Few would argue that Quantitative Easing maintains its potency, more than ten years after it helped to prevent the Great Financial Crisis to turn into a full-blown depression.
QE, you may recall, enabled central banks to inject liquidity into the financial system, and keep interest rates low. It restored confidence to the banking system and boosted stock market values to record levels.
Anger has led to Brexit in the UK and the Trump presidency in the US…This is why we shall see a return to fiscal expansion, possibly in its modern guise of Modern Monetary Theory
But QE never managed to restore full confidence. Even now, companies and individuals remain reluctant to borrow, making it impossible to restore the banks, and the global economy, to health. A view is developing that politicians will end up using fiscal expansion, assisted by money printing, to buy off social discontent.
Interest rates are marooned at – or below – zero due to a lack of demand for debt. Money is changing hands at a snail’s pace. Price inflation is subdued. Trade protection has returned. Japan’s central bank has been involved in bizarre attempts to buy back Exchange-Traded Funds to end its 30-year economic slump.
Anxiety still exists in the money markets. In September 2019, in an echo of 2008, several US banks decided to hoard cash, rather than lend it to the money markets following stress tests which forced the Federal Reserve to supply emergency funding.
The world has also embarked on a period of Schumpeterian creative disruption, where automation (and migrants) are undermining pay prospects. So we should not be too surprised at the way electorates are reacting against a status quo which once nurtured them but now undermines their way of life.
Anger has led to Brexit in the UK and the Trump presidency in the US. It has led to the first sustained rise of right-wing populism in Europe since the war.
This is why we shall see a return to fiscal expansion, possibly in its modern guise of Modern Monetary Theory, where governments pump money into their economy to keep its citizens quiet. Which is a variant of what we saw in the US in the 1930s.
As well as standard fiscal expansion, which runs up state debt to achieve full employment, MMT advocates argue that governments should create new money to fund infrastructure. They say governments could create “helicopter” money to go straight into the pockets of consumers.
They add that the authorities will never go bust, because they are printing their own money.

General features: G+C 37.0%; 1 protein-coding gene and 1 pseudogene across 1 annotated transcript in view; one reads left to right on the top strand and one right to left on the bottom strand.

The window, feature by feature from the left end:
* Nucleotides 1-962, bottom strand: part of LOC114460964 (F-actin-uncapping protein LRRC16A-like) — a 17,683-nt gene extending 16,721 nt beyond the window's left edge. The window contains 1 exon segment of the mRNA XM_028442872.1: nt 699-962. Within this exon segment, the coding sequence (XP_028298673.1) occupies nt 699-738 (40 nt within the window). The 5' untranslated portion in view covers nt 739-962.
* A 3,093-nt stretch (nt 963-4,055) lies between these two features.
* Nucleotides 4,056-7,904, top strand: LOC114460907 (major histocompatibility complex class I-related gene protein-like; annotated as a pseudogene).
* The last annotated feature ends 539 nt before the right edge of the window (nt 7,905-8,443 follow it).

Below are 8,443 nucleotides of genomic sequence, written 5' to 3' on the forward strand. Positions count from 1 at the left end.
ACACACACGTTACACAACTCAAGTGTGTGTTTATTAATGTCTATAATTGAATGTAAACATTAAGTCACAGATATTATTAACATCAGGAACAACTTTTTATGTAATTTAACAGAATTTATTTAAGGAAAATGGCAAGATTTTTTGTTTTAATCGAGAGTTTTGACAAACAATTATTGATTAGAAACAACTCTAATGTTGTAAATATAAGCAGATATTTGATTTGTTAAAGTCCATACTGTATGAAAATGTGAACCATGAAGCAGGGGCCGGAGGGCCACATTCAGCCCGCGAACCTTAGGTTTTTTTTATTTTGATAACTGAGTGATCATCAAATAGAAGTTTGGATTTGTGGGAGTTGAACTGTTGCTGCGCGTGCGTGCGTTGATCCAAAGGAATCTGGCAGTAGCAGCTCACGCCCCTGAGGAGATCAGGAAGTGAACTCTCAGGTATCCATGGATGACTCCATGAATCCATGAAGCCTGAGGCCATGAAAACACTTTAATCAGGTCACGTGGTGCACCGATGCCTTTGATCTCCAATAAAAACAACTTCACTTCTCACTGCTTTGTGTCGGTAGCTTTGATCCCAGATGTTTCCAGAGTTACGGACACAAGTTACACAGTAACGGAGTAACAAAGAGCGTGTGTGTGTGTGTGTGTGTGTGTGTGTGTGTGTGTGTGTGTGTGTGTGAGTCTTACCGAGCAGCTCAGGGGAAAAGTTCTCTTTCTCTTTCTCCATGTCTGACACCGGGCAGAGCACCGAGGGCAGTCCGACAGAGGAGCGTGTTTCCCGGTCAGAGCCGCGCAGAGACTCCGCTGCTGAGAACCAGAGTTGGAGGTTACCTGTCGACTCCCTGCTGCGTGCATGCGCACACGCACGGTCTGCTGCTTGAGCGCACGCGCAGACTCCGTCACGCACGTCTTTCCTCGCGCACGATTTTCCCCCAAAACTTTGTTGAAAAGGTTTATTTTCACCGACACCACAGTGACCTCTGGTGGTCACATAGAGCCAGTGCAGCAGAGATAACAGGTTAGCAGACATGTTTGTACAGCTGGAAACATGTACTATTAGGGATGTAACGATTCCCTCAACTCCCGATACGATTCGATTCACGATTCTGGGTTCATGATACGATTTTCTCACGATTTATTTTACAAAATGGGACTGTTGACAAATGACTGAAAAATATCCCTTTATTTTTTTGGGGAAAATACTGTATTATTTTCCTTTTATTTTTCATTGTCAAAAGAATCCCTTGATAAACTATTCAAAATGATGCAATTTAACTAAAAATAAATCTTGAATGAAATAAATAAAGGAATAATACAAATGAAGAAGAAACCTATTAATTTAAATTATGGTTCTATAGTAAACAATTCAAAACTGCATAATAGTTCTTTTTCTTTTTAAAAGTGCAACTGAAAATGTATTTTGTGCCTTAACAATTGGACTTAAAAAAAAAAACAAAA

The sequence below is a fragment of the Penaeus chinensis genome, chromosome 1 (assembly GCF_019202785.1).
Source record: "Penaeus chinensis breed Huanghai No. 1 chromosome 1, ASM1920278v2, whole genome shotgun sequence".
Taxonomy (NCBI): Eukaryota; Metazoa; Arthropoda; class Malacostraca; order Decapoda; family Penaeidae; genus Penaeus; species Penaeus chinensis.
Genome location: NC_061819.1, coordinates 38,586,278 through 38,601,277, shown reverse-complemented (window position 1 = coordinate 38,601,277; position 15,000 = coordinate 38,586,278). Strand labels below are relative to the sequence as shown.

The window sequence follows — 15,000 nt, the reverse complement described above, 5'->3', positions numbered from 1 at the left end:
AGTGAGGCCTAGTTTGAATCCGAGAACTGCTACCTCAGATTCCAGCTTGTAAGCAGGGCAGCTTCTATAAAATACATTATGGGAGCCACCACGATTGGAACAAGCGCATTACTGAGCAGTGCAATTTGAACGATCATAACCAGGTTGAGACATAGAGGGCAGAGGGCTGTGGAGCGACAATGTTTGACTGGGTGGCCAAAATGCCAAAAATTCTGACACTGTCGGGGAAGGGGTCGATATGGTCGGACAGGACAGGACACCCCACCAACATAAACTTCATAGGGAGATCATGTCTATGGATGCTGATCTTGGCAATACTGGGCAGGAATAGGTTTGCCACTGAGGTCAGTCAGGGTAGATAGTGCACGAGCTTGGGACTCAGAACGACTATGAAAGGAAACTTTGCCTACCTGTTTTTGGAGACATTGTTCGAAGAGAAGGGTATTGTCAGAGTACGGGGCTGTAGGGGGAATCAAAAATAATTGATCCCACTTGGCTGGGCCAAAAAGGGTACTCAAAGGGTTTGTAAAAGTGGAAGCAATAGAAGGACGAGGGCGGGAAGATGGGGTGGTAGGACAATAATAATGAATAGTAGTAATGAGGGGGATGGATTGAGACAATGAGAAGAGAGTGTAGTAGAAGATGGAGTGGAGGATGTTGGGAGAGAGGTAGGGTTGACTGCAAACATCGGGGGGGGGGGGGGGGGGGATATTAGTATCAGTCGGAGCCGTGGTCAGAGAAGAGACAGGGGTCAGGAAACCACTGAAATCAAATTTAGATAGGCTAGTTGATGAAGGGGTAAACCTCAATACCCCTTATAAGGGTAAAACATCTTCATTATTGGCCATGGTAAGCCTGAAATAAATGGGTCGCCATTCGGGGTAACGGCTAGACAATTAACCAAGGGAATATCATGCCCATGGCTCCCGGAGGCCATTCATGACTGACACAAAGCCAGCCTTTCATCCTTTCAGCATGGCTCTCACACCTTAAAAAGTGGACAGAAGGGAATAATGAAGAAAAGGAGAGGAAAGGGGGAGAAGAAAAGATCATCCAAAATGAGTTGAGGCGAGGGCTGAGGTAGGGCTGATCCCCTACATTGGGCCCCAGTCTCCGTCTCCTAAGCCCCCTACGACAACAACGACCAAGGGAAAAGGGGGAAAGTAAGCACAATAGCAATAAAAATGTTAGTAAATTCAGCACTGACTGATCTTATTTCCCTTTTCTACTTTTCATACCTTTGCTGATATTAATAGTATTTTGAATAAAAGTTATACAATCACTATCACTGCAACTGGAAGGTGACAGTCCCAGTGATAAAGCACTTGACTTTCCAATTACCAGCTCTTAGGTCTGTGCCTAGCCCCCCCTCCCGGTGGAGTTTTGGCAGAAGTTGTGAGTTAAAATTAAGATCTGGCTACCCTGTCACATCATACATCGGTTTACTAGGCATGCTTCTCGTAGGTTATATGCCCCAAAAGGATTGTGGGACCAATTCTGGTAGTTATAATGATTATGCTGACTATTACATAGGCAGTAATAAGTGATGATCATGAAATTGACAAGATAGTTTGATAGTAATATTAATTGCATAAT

Price inflation would (allegedly) remain under control, provided new money is not invested in parts of the economy which are running at capacity. Family offices, of course, would beg to differ given that new supplies of money will surely, dilute the rest and hit the bond market hard. We shall see.
In the interim, Andrew McNally, chief executive of Equitile Investments, is not sure we shall see full-blown MMT. But he believes we are travelling in that direction, providing support for the stock market this year.
He believes Boris Johnson’s Conservatives would accept central bank monetisation of government spending, and “embrace some form of Modern Monetary Theory despite its inherent flaws”. The Fed is not a fan of MMT, but Trump has told the US central bank to lower rates and expand its balance sheet.
Dylan Grice, co-founder of Calderwood Capital Research, recently advised the Swiss family office Calibrium. And he argues MMT, despite its drawbacks, could appear desirable to politicians.
“If I was on the right, I could finance enormous tax cuts. If I was on the left, I could fund New Deals, more doctors and nurses, more teachers, rail system upgrades, affordable housing, a shorter work week, and so on. And that is one of the reasons I think it’s going to happen. People believe what they want to believe in proportion to how desperate they are.”
South Korea has already loosened its budget after twenty years of discipline. Japan is contemplating yet further fiscal reform. Politicians in Europe, even Germany, are calling for some form of fiscal expansion. There is talk of fiscal expansion in India. In case you’ve forgotten, the Chinese have been recycling their trade surpluses for years.
Ray Dalio, founder of Bridgewater Associates, the $160 billion hedge fund group, expects an expansion of MMT: “The system would have to be engineered in a way that decision making would be in the hands of wise, not politically motivated, and highly skilled people.”
He adds: “It’s difficult to imagine how the system will be built to achieve that. At the same time, it is inevitable that we are headed in this direction.”